Rick Evans of the National Family Partnership, a St. Louis-based coalition of parents' groups dedicated to fighting drug abuse, agrees that it takes more than a test. "A drug test can't replace old-fashioned communication between a parent and a child," he says. "The best method to help keep a child drug free is to know your children, know their friends, be involved in their activities, and have a meaningful dialogue about their interests and behavior."
Other experts see only pitfalls from drug testing by parents.
"The thought of having worried parents start doing this test and creating havoc... I have a vision of catastrophe and miscommunication in the family," says Rosalind Brannigan, vice president of Drug Strategies in Washington.
"There is nothing that can take the place of a good parent-child relationship. That is where the time and effort should go, so the child has the confidence to resist the pressures in the community," Ms. Brannigan says. "Otherwise, you end up with the parent being the policeman, and that has not been ... an effective method of prevention."
Cloud's drug tests aren't actually home drug tests. What parents purchase from Cloud is a collection cup - for the child's urine - a tamper-proof jar, a mailing label, and the services of a government-certified laboratory. The sample is mailed to the lab where it is checked for the presence of seven major drugs.
The testing procedure is confidential, with all samples identified only by a code number, so parents don't have to worry about the creation of medical files that might follow a child.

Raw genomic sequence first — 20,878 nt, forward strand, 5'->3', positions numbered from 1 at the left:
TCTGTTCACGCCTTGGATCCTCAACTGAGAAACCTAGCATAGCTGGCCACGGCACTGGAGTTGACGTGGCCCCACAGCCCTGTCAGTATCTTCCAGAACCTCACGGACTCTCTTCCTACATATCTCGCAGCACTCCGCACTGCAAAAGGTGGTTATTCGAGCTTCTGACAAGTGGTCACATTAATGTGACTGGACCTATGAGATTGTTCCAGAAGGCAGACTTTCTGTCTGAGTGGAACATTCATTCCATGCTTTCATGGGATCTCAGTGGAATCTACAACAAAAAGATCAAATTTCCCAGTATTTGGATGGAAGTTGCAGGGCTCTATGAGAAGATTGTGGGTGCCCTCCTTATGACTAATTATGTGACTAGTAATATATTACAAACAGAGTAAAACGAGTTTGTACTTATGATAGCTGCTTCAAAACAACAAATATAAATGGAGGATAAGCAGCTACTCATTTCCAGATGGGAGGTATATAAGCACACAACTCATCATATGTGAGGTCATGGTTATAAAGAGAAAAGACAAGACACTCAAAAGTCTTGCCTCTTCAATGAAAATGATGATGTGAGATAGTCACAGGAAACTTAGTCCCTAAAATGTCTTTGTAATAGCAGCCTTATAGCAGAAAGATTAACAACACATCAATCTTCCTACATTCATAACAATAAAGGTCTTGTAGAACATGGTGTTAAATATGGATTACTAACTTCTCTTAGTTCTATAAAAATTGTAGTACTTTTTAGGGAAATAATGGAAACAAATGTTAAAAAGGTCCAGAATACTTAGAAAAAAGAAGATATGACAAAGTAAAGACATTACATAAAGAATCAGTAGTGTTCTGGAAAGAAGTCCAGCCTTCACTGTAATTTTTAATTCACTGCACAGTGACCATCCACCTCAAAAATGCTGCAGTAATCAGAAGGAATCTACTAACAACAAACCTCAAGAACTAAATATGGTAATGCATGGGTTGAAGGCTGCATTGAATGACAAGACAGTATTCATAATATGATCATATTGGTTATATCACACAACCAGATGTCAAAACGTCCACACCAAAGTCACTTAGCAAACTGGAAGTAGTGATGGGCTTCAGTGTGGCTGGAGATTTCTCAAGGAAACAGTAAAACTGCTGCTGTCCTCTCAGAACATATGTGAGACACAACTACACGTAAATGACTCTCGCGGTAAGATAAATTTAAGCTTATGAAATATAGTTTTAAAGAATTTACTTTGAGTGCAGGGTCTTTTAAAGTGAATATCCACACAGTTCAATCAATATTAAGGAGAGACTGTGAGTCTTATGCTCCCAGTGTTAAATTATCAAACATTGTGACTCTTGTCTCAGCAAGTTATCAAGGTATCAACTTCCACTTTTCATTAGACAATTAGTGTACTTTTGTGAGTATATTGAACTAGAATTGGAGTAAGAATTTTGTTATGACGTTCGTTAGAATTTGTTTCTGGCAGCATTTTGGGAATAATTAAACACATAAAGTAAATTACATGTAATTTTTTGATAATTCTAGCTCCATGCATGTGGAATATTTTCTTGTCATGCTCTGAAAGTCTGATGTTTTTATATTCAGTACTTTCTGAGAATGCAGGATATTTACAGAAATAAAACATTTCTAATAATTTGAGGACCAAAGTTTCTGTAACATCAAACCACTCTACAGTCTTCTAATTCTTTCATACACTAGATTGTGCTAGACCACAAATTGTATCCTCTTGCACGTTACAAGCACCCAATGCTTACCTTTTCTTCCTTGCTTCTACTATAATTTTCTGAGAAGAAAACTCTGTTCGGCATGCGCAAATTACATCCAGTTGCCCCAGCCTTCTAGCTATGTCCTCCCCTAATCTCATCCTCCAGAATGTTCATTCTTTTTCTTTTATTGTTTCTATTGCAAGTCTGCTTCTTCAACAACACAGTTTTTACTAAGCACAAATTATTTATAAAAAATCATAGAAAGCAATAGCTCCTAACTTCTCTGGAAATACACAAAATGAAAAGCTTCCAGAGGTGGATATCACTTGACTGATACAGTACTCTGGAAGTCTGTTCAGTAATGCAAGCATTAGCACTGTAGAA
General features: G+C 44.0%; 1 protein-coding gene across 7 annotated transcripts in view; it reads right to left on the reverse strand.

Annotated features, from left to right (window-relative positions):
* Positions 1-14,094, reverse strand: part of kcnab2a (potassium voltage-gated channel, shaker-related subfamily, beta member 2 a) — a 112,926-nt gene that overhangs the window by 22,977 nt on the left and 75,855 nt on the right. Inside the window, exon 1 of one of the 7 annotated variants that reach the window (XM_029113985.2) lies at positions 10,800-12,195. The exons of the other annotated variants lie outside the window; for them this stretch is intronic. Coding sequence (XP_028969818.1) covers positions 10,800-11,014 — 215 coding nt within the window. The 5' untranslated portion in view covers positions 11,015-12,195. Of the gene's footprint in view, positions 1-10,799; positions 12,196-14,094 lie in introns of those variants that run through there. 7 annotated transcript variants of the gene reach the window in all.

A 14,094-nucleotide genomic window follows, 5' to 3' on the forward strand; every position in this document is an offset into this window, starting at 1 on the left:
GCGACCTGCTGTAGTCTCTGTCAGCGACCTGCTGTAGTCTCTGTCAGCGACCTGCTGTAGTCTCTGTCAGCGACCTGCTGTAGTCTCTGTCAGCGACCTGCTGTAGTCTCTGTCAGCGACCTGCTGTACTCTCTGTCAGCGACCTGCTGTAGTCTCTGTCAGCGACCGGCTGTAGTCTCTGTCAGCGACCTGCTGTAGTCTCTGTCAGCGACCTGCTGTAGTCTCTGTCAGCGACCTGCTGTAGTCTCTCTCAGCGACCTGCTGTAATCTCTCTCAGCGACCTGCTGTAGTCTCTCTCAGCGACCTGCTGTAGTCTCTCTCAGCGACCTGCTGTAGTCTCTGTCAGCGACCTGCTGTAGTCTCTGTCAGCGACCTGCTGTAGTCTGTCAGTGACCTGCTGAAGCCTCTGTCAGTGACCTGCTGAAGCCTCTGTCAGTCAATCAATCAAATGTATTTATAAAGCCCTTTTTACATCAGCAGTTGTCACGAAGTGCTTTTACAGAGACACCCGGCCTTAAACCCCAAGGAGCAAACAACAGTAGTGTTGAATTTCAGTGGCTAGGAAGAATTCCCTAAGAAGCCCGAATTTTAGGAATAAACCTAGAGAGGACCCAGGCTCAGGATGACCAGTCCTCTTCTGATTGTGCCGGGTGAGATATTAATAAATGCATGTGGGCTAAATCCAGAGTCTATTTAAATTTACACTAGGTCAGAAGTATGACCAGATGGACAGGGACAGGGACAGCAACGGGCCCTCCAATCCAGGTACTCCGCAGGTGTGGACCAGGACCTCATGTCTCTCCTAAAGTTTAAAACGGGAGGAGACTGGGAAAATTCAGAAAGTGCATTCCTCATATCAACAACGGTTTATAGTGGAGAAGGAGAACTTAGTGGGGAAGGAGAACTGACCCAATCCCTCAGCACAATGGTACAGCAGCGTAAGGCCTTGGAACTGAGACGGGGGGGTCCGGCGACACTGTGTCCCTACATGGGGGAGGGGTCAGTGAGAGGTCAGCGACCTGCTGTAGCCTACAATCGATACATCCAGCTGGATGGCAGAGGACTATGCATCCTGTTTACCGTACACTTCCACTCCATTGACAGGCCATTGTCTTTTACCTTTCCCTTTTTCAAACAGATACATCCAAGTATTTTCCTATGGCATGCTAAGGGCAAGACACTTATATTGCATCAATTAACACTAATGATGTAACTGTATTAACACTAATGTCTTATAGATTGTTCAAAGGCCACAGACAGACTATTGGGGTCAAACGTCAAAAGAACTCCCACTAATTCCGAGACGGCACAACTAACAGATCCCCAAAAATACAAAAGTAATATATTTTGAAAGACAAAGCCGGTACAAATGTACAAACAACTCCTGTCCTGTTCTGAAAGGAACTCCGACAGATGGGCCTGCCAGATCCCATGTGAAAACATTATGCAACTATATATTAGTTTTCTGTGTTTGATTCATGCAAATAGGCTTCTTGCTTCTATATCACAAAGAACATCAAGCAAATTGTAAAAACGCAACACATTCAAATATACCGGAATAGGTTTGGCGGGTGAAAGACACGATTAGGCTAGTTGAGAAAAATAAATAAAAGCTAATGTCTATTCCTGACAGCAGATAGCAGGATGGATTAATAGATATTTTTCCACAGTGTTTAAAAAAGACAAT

Although some drug experts have reservations about Cloud's idea, her biggest opponent remains the FDA. Officials at the agency have classified Cloud's test kit as a "Class III medical device" akin to highly regulated equipment such as pacemakers or CAT scan machines. Officials say the agency is simply trying to verify that Cloud's test isn't dangerous. Cloud says the agency wants to bankrupt her because they disagree philosophically with the idea of forcing children to submit to drug tests.
"It really doesn't have to do with parents and kids per se," says Marcia Meyer, an FDA spokeswoman. "Within the larger picture the question is, is it a safe and effective product?"
FDA officials say their largest concern is that doctors or other health professionals are not available to explain results to parents and offer advice on what action may be appropriate.
Rep. Thomas Bliley Jr. (R) of Virginia told the House Commerce Committee last week that the FDA was "clinging to the indefensible notion that American families are not competent to [do the test] ... and then deal in a responsible manner with the results."
But Lew Maltby, a drug-testing expert with the American Civil Liberties Union in New York says some parents may jump to the wrong conclusion by not attempting to verify positive test results through a qualified physician. "There is a serious risk that home tests are going to end up stigmatizing a lot of innocent kids as drug abusers," he says.
*Faye Bowers contributed to this report from Boston.